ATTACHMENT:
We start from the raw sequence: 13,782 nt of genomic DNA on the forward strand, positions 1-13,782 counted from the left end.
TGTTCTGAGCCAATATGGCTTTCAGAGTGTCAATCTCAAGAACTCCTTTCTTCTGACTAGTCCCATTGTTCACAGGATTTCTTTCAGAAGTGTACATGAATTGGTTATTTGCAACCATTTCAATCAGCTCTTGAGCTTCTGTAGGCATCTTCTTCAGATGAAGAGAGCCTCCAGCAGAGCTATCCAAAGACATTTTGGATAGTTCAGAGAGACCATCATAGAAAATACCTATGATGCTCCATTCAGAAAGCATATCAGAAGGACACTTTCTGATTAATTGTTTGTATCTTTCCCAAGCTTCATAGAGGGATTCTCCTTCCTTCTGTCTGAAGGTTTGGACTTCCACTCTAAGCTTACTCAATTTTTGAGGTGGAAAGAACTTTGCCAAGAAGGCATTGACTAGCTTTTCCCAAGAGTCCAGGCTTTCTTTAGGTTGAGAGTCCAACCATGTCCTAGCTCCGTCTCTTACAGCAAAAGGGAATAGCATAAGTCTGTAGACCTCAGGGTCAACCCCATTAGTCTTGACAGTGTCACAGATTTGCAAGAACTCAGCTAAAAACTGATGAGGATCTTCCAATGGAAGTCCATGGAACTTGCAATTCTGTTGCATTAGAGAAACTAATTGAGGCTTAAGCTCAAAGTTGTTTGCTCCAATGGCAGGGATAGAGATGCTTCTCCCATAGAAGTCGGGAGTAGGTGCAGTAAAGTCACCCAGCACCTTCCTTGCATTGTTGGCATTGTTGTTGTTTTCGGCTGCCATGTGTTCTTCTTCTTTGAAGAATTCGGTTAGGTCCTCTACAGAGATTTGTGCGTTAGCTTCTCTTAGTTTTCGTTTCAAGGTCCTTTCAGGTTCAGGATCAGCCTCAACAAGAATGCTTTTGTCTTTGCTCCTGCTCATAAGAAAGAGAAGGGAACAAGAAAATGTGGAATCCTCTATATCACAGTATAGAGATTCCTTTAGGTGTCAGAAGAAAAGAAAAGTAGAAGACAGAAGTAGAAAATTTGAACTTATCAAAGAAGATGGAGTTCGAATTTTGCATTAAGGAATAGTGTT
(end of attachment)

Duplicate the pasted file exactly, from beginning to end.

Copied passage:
We start from the raw sequence: 13,782 nt of genomic DNA on the forward strand, positions 1-13,782 counted from the left end.
TGTTCTGAGCCAATATGGCTTTCAGAGTGTCAATCTCAAGAACTCCTTTCTTCTGACTAGTCCCATTGTTCACAGGATTTCTTTCAGAAGTGTACATGAATTGGTTATTTGCAACCATTTCAATCAGCTCTTGAGCTTCTGTAGGCATCTTCTTCAGATGAAGAGAGCCTCCAGCAGAGCTATCCAAAGACATTTTGGATAGTTCAGAGAGACCATCATAGAAAATACCTATGATGCTCCATTCAGAAAGCATATCAGAAGGACACTTTCTGATTAATTGTTTGTATCTTTCCCAAGCTTCATAGAGGGATTCTCCTTCCTTCTGTCTGAAGGTTTGGACTTCCACTCTAAGCTTACTCAATTTTTGAGGTGGAAAGAACTTTGCCAAGAAGGCATTGACTAGCTTTTCCCAAGAGTCCAGGCTTTCTTTAGGTTGAGAGTCCAACCATGTCCTAGCTCCGTCTCTTACAGCAAAAGGGAATAGCATAAGTCTGTAGACCTCAGGGTCAACCCCATTAGTCTTGACAGTGTCACAGATTTGCAAGAACTCAGCTAAAAACTGATGAGGATCTTCCAATGGAAGTCCATGGAACTTGCAATTCTGTTGCATTAGAGAAACTAATTGAGGCTTAAGCTCAAAGTTGTTTGCTCCAATGGCAGGGATAGAGATGCTTCTCCCATAGAAGTCGGGAGTAGGTGCAGTAAAGTCACCCAGCACCTTCCTTGCATTGTTGGCATTGTTGTTGTTTTCGGCTGCCATGTGTTCTTCTTCTTTGAAGAATTCGGTTAGGTCCTCTACAGAGATTTGTGCGTTAGCTTCTCTTAGTTTTCGTTTCAAGGTCCTTTCAGGTTCAGGATCAGCCTCAACAAGAATGCTTTTGTCTTTGCTCCTGCTCATAAGAAAGAGAAGGGAACAAGAAAATGTGGAATCCTCTATATCACAGTATAGAGATTCCTTTAGGTGTCAGAAGAAAAGAAAAGTAGAAGACAGAAGTAGAAAATTTGAACTTATCAAAGAAGATGGAGTTCGAATTTTGCATTAAGGAATAGTGTT